Posted by Lawrence Schmetterer MD FACS Thoracic & Vascular Surgery on Monday, March 30, 2020

Dr. Lawrence Schmetterer MD FACS Thoracic & Vascular Surgery shares his perspective of life in a community hospital during this unprecedented time.

ABOUT SCHMETTERER M.D.

Lawrence Schmetterer, M.D., F.A.C.S. is one of the top and most trusted vascular surgeons in Youngstown and Warren, Ohio. He’s been practicing medicine for over 34-years and sees patients in Youngstown, Austintown, Boardman, and Salem, Ohio, with hospital privileges at all the area’s major hospitals including Mercy Boardman and Youngstown’s St. Elizabeth Hospital, The Surgical Hospital at Southwoods, Salem Community Hospital, and Steward – Trumbull Regional Medical Center. Dr. Schmetterer is known for treating Venous Disease, including varicose veins. Additionally specializing in Thoracic, Arterial, Venous, and Mediastinal Disease.

Got Poor Circulation? Leg pain? Leg Cramps? Cold Feet? | Tests For Peripheral Artery Disease

Got Poor Circulation? Leg pain? Leg Cramps? Cold Feet? Lawrence Schmetterer MD FACS Thoracic & Vascular Surgery shares the types of tests you can discuss with your doctor to determine if you have blocked arteries in your legs (Peripheral Artery Disease | PAD).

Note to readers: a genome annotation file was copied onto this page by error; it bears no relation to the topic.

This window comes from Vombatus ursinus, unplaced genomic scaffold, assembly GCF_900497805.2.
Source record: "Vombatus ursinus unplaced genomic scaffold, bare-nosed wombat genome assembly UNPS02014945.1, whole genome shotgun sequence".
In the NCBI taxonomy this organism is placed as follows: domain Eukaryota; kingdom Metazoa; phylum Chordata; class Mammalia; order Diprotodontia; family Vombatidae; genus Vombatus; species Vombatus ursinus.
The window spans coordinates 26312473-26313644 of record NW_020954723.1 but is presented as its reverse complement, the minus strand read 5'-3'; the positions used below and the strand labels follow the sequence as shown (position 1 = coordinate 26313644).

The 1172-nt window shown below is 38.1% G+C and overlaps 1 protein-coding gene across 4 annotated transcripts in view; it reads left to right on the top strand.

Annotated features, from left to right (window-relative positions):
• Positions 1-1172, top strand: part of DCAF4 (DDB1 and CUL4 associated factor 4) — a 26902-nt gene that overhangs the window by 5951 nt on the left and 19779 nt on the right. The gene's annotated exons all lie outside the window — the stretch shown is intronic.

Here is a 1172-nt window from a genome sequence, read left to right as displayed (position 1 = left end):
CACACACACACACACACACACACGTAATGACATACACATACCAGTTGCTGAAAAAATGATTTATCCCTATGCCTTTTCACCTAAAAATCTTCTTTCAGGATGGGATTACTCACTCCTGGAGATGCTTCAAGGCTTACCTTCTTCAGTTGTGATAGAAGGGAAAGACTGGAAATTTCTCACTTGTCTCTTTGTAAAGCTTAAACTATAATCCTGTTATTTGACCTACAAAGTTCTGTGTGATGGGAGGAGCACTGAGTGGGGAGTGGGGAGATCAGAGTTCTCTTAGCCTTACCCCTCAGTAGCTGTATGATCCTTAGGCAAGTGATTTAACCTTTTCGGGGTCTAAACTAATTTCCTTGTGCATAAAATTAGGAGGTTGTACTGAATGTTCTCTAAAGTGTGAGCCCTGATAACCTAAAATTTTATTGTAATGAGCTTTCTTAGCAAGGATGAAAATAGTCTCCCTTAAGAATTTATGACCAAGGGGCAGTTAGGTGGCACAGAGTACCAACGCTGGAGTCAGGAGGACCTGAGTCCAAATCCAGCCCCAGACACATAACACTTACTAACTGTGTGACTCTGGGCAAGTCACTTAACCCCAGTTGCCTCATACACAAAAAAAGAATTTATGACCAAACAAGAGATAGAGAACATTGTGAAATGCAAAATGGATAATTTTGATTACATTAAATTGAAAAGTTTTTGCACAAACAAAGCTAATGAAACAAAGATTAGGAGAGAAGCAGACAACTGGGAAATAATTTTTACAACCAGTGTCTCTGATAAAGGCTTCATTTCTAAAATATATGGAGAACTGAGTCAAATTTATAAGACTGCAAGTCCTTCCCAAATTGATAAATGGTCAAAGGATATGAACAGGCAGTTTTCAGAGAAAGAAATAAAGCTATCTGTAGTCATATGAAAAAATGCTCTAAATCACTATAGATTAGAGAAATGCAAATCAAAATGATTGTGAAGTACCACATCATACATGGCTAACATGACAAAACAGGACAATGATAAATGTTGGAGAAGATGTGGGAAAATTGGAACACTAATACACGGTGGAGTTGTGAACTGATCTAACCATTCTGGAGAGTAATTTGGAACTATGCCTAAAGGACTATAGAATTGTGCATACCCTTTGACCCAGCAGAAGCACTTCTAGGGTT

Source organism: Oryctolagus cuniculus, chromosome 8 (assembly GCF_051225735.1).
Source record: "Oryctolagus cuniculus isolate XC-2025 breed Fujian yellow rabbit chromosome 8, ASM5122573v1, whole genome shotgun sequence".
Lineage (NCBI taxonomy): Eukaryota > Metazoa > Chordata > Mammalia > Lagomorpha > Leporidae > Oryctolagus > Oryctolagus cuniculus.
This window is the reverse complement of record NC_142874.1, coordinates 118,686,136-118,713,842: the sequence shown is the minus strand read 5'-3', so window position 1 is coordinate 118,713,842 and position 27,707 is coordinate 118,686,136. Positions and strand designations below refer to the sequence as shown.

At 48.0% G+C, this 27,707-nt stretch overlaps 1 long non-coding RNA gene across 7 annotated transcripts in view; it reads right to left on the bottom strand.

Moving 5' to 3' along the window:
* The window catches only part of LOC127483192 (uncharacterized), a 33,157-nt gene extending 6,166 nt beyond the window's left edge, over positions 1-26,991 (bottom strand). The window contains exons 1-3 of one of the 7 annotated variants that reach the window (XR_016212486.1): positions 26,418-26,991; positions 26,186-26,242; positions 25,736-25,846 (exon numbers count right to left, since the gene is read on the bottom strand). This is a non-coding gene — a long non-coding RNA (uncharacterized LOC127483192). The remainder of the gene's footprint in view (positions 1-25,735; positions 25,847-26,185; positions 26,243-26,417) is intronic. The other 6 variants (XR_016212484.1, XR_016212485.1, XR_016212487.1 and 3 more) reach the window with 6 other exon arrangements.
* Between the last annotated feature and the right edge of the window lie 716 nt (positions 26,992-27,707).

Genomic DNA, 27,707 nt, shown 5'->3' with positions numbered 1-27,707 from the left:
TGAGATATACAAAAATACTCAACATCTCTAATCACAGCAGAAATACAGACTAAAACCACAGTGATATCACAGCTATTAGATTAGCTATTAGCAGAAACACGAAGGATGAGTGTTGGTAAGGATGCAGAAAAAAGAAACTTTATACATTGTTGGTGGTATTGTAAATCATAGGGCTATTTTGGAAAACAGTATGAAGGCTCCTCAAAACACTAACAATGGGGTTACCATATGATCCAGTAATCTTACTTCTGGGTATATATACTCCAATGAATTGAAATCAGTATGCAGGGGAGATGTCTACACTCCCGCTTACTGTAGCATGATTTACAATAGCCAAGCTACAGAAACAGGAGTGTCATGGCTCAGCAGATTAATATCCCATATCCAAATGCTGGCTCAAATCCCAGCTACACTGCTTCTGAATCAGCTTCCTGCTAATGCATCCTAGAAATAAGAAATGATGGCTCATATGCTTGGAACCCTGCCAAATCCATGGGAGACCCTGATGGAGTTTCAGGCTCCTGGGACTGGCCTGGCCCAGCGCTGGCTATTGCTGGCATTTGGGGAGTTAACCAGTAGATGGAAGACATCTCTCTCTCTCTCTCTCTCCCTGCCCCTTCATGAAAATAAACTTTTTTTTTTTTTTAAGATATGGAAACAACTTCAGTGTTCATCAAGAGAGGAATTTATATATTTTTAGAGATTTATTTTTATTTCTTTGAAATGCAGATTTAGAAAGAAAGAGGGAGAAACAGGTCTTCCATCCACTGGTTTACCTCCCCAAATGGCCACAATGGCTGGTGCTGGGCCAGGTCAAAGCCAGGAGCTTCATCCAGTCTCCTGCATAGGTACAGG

Posted by Lawrence Schmetterer MD FACS Thoracic & Vascular Surgery on Monday, February 24, 2020

Dr. Lawrence Schmetterer MD FACS Thoracic & Vascular Surgery discusses a procedure used to restore blood flow to the lower leg called a “FemPop” bypass. He talks about when a doctor may decide this is the next best option when all endovascular techniques are exhausted. He also shares what questions to ask your doctor before getting on the table for surgery.

ABOUT SCHMETTERER M.D.

Lawrence Schmetterer, M.D., F.A.C.S. is one of the top and most trusted vascular surgeons in Youngstown and Warren, Ohio. He’s been practicing medicine for over 34-years and sees patients in Youngstown, Austintown, Boardman, and Salem, Ohio, with hospital privileges at all the area’s major hospitals including Mercy Boardman and Youngstown’s St. Elizabeth Hospital, The Surgical Hospital at Southwoods, Salem Community Hospital, and Steward – Trumbull Regional Medical Center. Dr. Schmetterer is known for treating Venous Disease, including varicose veins. Additionally specializing in Thoracic, Arterial, Venous, and Mediastinal Disease.